arah Palin is "the John Edwards of 2008," said Toby Harnden in Britain's The Telegraph. Like the 2004 Democratic vice-presidential nominee, she's "attractive, well-groomed," and "shows little loyalty to the top of the ticket." John McCain's campaign is flagging, and the fact that "she's constantly straying off message"—on robocalls, the Federal Marriage Amendment, North Korea—is a sign she's "clearly looking beyond this election" to 2012.
It is odd, said John Dickerson in Slate. "Even on Team Maverick a vice-presidential candidate's job is to agree with the candidate at the top of the ticket." But as to what Palin's up to, or even if it's a deliberate tactic, we just don't know. Palin critics push the "going rogue" line, but Palin loyalists say she's doing her best for "a ham-handed campaign."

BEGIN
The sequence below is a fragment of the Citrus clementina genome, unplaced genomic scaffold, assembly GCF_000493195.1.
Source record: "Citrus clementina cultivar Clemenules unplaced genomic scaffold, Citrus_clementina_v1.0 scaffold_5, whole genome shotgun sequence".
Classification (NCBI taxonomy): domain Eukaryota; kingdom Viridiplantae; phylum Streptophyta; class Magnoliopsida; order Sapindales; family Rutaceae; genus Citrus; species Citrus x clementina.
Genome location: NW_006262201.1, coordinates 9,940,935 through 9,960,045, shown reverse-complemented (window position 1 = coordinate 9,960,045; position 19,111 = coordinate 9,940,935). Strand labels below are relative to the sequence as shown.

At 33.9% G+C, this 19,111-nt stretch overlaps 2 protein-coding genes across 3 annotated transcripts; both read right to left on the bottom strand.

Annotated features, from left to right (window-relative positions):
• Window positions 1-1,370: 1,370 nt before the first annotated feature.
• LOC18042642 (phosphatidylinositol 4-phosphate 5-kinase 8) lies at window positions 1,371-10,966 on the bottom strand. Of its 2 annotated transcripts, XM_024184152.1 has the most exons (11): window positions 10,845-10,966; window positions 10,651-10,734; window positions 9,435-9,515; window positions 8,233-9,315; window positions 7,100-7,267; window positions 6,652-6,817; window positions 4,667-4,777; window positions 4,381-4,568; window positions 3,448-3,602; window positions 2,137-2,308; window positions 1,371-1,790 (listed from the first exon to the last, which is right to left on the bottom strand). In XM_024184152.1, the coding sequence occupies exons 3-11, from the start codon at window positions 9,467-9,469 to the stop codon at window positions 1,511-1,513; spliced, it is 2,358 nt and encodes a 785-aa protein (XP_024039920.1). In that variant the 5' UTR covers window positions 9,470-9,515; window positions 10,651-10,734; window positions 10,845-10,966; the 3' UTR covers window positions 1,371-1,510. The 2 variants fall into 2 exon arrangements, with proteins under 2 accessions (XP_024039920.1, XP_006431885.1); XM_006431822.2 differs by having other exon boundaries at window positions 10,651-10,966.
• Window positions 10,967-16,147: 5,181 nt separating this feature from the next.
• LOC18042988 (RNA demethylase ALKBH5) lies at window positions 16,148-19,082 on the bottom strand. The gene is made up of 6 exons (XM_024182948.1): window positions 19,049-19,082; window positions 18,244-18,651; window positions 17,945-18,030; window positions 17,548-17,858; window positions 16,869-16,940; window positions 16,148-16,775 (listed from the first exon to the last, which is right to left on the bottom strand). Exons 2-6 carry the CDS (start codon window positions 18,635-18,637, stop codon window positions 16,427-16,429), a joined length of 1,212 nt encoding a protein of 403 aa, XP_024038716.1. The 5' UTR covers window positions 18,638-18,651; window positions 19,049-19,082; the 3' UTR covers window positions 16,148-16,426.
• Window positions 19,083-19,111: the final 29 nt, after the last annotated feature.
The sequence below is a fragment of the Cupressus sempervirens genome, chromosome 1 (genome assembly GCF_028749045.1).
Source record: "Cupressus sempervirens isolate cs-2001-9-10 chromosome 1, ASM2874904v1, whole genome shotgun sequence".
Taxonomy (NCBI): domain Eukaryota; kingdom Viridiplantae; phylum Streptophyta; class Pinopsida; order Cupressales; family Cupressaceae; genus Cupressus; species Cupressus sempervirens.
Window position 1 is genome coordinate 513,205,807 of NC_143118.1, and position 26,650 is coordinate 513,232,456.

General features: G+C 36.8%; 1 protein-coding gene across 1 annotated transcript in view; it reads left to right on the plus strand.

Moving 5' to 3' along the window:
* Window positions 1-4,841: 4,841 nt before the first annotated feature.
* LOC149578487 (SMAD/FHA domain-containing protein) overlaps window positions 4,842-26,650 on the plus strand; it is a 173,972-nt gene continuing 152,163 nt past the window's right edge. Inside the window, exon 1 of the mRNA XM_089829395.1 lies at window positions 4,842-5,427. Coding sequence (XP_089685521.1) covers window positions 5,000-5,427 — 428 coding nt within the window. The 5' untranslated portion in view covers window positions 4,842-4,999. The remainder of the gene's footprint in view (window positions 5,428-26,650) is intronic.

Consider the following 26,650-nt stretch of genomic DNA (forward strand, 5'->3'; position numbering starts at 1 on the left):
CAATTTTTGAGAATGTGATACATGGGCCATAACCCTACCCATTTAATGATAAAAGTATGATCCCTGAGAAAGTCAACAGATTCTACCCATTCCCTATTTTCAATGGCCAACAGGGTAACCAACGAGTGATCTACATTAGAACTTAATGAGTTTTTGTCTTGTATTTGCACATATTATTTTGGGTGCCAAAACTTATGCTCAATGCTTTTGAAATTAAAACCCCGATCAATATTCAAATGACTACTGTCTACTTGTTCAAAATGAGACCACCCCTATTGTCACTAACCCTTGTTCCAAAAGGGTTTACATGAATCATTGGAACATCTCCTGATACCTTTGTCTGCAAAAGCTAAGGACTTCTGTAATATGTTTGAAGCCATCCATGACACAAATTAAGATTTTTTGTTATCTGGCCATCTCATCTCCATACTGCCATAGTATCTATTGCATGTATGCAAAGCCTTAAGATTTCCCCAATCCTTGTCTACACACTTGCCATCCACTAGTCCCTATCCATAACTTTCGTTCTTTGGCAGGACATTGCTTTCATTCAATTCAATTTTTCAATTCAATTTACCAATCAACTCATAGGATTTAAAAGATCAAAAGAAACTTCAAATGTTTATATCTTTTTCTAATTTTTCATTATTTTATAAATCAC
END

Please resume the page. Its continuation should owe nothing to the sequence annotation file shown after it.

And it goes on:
Anyone who thinks Palin has a chance at the top of the ticket in 2012, said Elyas Bakhtiari in The Moderate Voice, is "seriously over-estimating her political talents. Not only is she incompetent in areas of policy, but she lacks the subtlety and smarts to even be an effective campaigner." We won't see much of her after Nov. 4.
Palin will be a force in 2012, said Thomas Ash in Open Democracy, no matter what happens in November. If McCain wins, he'll be 76 at the end of his first term and "possibly too old to run again." Palin has "ample and passionate support" from the party's conservative base, and that could be all she needs to make her the GOP's next choice.
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